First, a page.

protection of the law. The
Constitution’s Bill of Rights
states that: “No Filipino
shall be held to answer for a
criminal offense without due
process of law.” And that “In
all criminal prosecutions, the
accused shall be presumed
innocent until the contrary is
proved, and shall enjoy the
right to be heard by himself
IMPACT

and counsel, to be informed
of the nature and cause of
the accusation against him.”
Everyone is entitled to the
right to life and its protection
by the State. No one has
the right to take life unjustly.
Thus we advocate addressing
the drug menace within our
legal framework and the
principles of human dignity—
not through vigilantism. We
support the campaign against
illegal drugs in the country.
But we denounce the sins
of injustice and violence
perpetrated against the least,
the powerless and the weak.
We stress fortifying our
institutions and educating
people of their democratic
rights in the fight against
crime, drug addiction and
corruption. A drug-free society
basically relies on its educated
and empowered citizenry.
AUGUST 2016

As Christians, it is our
fundamental ethical, moral,
and religious duty to
promote and support human
life and human dignity. St.
Francis of Assisi sees every
human person as the image
and likeness of God. This
policy of extra-judicial killing
is very far from the spirit of
the liberating Gospel of our
Lord Jesus Christ. It is an
obstacle to the realization
of the God’s kingdom. Our
faith tells us to treat the
vulnerable segments of
our society with mercy and
compassion. It is our mission
to promote justice and to
critique policies/structures
that are unjust (see PCP-II,
248). We uphold the value
of love, brotherhood and
peaceful solidarity (John Paul
II, To the People of Tondo,
Feb. 18, 1981, no. 7).

STATEMENTS

Activists lie on the ground outside the Sto. Domingo Church in Quezon City to protest the rampant summary executions in the country, Aug. 31, 2016. MARIA TAN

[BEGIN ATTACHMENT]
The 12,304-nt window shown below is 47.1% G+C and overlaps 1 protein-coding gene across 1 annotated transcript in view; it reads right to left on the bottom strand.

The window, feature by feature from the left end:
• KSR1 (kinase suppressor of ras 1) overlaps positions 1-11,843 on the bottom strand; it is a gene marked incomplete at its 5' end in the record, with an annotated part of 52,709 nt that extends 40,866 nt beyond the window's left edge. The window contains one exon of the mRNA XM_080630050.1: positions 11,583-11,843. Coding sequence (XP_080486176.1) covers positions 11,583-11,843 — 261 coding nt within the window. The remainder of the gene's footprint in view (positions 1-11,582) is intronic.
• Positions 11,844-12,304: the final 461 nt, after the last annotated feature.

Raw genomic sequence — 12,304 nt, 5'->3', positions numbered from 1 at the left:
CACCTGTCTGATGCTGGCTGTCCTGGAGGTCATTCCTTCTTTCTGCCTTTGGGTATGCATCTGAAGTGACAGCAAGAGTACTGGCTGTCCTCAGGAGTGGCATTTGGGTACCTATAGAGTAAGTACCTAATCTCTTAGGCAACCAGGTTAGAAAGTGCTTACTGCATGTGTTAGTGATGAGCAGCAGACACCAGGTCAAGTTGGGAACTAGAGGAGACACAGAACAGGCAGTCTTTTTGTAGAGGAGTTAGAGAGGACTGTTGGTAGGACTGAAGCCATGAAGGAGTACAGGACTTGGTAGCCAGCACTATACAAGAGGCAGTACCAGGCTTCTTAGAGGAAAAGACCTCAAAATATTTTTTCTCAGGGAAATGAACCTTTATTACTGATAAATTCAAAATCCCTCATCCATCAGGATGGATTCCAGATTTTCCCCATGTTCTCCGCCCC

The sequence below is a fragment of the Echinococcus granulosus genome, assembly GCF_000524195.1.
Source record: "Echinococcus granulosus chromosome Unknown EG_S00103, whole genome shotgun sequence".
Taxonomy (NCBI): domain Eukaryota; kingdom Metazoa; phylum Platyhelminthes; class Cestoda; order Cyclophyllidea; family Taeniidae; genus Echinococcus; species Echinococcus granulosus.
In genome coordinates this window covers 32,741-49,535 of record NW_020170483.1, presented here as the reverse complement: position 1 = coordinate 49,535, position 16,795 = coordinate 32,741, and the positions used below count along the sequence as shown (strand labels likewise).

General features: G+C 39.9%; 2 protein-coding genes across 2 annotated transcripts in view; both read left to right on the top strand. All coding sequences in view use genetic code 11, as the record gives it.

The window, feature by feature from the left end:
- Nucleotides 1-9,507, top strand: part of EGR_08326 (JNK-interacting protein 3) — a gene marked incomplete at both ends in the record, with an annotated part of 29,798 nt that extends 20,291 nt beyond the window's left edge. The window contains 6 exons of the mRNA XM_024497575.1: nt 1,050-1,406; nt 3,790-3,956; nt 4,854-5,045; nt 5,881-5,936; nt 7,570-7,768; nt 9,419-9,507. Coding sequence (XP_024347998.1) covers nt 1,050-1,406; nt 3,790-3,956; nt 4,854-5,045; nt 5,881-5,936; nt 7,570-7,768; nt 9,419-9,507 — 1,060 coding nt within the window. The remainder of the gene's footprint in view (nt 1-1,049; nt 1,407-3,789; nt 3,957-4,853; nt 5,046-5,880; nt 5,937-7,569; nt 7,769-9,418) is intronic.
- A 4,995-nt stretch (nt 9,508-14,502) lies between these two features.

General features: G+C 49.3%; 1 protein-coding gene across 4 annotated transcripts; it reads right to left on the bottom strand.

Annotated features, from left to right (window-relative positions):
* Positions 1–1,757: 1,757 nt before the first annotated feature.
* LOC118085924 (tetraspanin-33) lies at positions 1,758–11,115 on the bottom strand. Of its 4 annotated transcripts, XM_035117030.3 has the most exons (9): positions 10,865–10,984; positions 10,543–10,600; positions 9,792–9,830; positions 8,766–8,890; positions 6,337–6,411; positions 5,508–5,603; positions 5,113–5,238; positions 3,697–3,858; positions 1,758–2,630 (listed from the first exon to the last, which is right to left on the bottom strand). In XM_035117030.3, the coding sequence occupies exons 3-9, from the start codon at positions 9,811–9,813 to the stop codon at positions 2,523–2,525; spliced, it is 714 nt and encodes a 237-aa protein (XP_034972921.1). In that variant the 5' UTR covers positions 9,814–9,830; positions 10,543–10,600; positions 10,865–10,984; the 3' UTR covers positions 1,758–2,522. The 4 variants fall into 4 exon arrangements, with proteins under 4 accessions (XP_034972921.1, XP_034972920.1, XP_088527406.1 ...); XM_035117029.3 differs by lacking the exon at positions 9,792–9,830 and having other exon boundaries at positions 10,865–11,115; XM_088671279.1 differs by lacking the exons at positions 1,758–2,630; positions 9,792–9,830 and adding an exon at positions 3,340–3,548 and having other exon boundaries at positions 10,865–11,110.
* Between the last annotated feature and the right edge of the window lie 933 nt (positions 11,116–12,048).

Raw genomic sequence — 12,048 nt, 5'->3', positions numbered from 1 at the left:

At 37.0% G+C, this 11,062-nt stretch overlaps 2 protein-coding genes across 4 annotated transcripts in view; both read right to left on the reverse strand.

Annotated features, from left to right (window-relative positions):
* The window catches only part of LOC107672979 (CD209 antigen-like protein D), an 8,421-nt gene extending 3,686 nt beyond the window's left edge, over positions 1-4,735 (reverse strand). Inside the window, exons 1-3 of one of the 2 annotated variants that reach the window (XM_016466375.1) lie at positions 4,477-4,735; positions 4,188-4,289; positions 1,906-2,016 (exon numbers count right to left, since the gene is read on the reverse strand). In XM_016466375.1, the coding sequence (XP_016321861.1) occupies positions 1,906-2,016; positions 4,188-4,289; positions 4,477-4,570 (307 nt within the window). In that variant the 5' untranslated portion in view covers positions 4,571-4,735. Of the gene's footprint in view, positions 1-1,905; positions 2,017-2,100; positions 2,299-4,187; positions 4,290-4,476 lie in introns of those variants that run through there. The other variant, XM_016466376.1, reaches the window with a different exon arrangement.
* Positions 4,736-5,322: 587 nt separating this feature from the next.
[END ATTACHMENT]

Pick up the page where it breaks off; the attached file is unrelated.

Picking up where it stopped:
LAIKO Statement on Extrajudicial Killings
WE are now facing an
important reality in our life
as a nation in the matter of
extrajudicial killings. Reports
and statistics may vary
from different sources but
this issue has reached an
alarming proportion.
To some people, these
killings have become
acceptable since they argue
that if these criminals are
not eliminated, they will
continue to kill our people
through drugs. They opined
that the next generation
of Filipinos faces serious
challenges in the future if
extreme measures are not
undertaken. However, even
the intention is good; the
end does not justify the
means.
With the increasing
reports of unsolved
extrajudicial killings, cases

of mistaken identity, stories
of people killed under
questionable circumstances
– we may ask the question:
How many more lives,
whether guilty or innocent
be killed before we are
convinced that there is
something terribly wrong
with what is happening
in our country right now?
As Christians who believe
in the value of human life,
we cannot continue being
passive and indifferent
amidst these spate of
killings.
Two concerns come to
mind:
1. The increasing culture
of violence where our
people become desensitized
to the fact that killing are
a deterrent to criminals
and this will help solve our

problem of drugs and bring
it under control.
2. The matter of due
process which may give
rise to the nation becoming
a police state. While we
want to give our police
much needed support,
abuses are always a reality.
We don’t want to give
authorities that much
power to live by the gun in
the name of law and order.
And when law enforcers
make mistakes, innocent
lives are endangered.
We need to observe all
constitutional means as to
the right to life.
We call on our national
leaders, both the executive
and the police to observe
due process in the discharge
of their responsibilities in
dealing with criminality

VOLUME 50 • NUMBER 08

in general and the drug
problem in particular.
We call on them as well
to investigate with care,
prudence and diligence all
recent killings as a result of
police operations or those
committed by vigilante
groups.
We pray that all peaceloving Filipinos will stand
for life and for us all to
do what we can that evil
and lawlessness will not
prevail.
“… I have set before you
life and death, the blessing
and the curse. Choose life,
then, that you and your
descendants may live”
(Deuteronomy 30:19)
For the Laiko Board,
ZENAIDA F. CAPISTRANO
President
August 12, 2016

25

ARTICLES

Religious values
are not politically
incorrect

President Rodrigo Duterte. CBCPNEWS

26

IMPACT

AUGUST 2016

By Fr. Jerome R. Secillano, MPA
BY cursing some bishops and
calling the Church the most
hypocritical institution, President